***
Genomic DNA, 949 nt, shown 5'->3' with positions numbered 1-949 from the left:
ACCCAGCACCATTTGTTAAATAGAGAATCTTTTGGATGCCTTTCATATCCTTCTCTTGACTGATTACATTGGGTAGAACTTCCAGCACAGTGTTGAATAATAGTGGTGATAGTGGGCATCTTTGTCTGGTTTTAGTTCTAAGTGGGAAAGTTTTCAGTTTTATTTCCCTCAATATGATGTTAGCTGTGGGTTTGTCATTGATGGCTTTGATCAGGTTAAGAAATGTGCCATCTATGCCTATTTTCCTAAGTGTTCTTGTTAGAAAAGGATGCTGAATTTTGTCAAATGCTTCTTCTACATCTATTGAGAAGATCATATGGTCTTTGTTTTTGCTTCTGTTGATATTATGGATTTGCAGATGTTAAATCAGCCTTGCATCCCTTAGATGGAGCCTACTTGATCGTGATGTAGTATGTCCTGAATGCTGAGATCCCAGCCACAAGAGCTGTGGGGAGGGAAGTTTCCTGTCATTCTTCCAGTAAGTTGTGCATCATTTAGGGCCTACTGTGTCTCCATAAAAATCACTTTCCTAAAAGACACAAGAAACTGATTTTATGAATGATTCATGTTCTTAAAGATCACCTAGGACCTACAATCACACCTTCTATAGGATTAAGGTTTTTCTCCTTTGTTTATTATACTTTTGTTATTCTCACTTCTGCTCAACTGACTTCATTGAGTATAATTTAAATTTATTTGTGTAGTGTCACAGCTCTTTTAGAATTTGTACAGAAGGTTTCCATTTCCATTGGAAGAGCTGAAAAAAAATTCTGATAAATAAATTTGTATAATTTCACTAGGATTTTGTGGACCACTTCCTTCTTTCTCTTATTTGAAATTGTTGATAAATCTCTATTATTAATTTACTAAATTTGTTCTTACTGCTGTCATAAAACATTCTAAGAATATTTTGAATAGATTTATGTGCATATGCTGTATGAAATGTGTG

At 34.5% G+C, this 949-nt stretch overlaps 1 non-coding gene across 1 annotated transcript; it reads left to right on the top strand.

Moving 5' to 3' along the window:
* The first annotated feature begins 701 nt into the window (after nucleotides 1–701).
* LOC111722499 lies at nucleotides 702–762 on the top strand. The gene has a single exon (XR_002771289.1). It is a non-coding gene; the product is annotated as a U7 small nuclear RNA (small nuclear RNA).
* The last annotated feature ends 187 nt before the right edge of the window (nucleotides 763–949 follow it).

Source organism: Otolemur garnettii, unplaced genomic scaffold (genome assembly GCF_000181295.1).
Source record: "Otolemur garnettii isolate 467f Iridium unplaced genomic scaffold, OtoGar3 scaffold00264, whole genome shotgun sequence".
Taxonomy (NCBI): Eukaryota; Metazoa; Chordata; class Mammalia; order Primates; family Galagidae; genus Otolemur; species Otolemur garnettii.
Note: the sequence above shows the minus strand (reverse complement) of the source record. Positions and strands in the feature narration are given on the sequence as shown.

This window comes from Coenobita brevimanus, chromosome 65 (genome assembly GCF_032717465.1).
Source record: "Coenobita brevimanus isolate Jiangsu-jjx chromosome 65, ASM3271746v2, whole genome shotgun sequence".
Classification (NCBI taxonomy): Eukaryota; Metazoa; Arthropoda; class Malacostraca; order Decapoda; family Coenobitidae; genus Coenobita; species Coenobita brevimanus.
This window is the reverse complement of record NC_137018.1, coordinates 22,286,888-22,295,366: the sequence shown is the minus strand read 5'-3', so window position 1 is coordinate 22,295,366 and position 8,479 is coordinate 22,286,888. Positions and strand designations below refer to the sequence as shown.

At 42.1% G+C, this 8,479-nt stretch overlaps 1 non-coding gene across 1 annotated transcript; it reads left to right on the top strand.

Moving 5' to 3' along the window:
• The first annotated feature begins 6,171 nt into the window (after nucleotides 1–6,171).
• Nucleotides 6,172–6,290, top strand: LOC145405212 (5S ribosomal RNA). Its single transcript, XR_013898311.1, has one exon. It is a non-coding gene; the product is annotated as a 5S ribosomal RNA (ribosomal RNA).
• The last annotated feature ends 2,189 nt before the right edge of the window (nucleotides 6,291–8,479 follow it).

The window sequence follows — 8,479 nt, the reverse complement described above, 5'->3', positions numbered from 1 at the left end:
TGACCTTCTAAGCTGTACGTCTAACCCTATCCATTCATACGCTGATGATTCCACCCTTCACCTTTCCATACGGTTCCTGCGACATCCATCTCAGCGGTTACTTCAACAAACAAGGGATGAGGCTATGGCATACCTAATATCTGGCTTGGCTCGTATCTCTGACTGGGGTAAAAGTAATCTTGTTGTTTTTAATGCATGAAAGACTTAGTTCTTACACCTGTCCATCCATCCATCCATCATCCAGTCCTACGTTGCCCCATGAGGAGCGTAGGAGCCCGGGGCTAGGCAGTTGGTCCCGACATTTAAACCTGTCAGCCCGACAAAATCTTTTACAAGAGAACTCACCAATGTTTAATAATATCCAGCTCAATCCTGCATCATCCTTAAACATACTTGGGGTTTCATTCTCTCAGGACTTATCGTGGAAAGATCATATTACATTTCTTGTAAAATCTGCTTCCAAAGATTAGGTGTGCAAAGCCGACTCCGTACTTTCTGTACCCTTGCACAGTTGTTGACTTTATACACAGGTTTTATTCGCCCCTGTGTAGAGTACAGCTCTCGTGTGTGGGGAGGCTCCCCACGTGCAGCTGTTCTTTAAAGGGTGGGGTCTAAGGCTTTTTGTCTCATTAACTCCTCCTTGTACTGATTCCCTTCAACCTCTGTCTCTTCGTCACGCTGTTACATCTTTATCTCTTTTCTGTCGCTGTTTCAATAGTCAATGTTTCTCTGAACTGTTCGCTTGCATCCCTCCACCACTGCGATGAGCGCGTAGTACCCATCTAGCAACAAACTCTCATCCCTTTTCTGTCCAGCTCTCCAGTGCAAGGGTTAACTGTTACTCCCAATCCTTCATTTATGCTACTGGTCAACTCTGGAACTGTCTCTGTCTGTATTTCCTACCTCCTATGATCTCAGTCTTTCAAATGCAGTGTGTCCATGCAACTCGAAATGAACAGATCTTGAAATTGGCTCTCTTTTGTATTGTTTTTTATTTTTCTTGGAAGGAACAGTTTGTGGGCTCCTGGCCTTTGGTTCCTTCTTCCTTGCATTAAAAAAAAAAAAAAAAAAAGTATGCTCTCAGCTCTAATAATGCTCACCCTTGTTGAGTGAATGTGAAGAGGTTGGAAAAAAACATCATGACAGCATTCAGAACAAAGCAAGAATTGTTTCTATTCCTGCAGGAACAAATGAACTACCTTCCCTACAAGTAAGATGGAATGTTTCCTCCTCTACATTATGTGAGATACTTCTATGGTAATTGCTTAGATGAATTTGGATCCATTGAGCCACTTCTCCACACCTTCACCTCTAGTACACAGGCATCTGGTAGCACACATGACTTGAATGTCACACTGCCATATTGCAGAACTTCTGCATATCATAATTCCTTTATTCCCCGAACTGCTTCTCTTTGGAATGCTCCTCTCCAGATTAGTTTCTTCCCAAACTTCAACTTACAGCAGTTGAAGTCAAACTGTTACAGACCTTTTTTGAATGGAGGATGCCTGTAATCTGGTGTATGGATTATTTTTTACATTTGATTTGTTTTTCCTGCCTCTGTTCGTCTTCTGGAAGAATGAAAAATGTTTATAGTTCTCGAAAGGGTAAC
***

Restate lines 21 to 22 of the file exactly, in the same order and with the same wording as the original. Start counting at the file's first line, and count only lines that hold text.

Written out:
The window sequence follows — 8,479 nt, the reverse complement described above, 5'->3', positions numbered from 1 at the left end:
TGACCTTCTAAGCTGTACGTCTAACCCTATCCATTCATACGCTGATGATTCCACCCTTCACCTTTCCATACGGTTCCTGCGACATCCATCTCAGCGGTTACTTCAACAAACAAGGGATGAGGCTATGGCATACCTAATATCTGGCTTGGCTCGTATCTCTGACTGGGGTAAAAGTAATCTTGTTGTTTTTAATGCATGAAAGACTTAGTTCTTACACCTGTCCATCCATCCATCCATCATCCAGTCCTACGTTGCCCCATGAGGAGCGTAGGAGCCCGGGGCTAGGCAGTTGGTCCCGACATTTAAACCTGTCAGCCCGACAAAATCTTTTACAAGAGAACTCACCAATGTTTAATAATATCCAGCTCAATCCTGCATCATCCTTAAACATACTTGGGGTTTCATTCTCTCAGGACTTATCGTGGAAAGATCATATTACATTTCTTGTAAAATCTGCTTCCAAAGATTAGGTGTGCAAAGCCGACTCCGTACTTTCTGTACCCTTGCACAGTTGTTGACTTTATACACAGGTTTTATTCGCCCCTGTGTAGAGTACAGCTCTCGTGTGTGGGGAGGCTCCCCACGTGCAGCTGTTCTTTAAAGGGTGGGGTCTAAGGCTTTTTGTCTCATTAACTCCTCCTTGTACTGATTCCCTTCAACCTCTGTCTCTTCGTCACGCTGTTACATCTTTATCTCTTTTCTGTCGCTGTTTCAATAGTCAATGTTTCTCTGAACTGTTCGCTTGCATCCCTCCACCACTGCGATGAGCGCGTAGTACCCATCTAGCAACAAACTCTCATCCCTTTTCTGTCCAGCTCTCCAGTGCAAGGGTTAACTGTTACTCCCAATCCTTCATTTATGCTACTGGTCAACTCTGGAACTGTCTCTGTCTGTATTTCCTACCTCCTATGATCTCAGTCTTTCAAATGCAGTGTGTCCATGCAACTCGAAATGAACAGATCTTGAAATTGGCTCTCTTTTGTATTGTTTTTTATTTTTCTTGGAAGGAACAGTTTGTGGGCTCCTGGCCTTTGGTTCCTTCTTCCTTGCATTAAAAAAAAAAAAAAAAAAAGTATGCTCTCAGCTCTAATAATGCTCACCCTTGTTGAGTGAATGTGAAGAGGTTGGAAAAAAACATCATGACAGCATTCAGAACAAAGCAAGAATTGTTTCTATTCCTGCAGGAACAAATGAACTACCTTCCCTACAAGTAAGATGGAATGTTTCCTCCTCTACATTATGTGAGATACTTCTATGGTAATTGCTTAGATGAATTTGGATCCATTGAGCCACTTCTCCACACCTTCACCTCTAGTACACAGGCATCTGGTAGCACACATGACTTGAATGTCACACTGCCATATTGCAGAACTTCTGCATATCATAATTCCTTTATTCCCCGAACTGCTTCTCTTTGGAATGCTCCTCTCCAGATTAGTTTCTTCCCAAACTTCAACTTACAGCAGTTGAAGTCAAACTGTTACAGACCTTTTTTGAATGGAGGATGCCTGTAATCTGGTGTATGGATTATTTTTTACATTTGATTTGTTTTTCCTGCCTCTGTTCGTCTTCTGGAAGAATGAAAAATGTTTATAGTTCTCGAAAGGGTAAC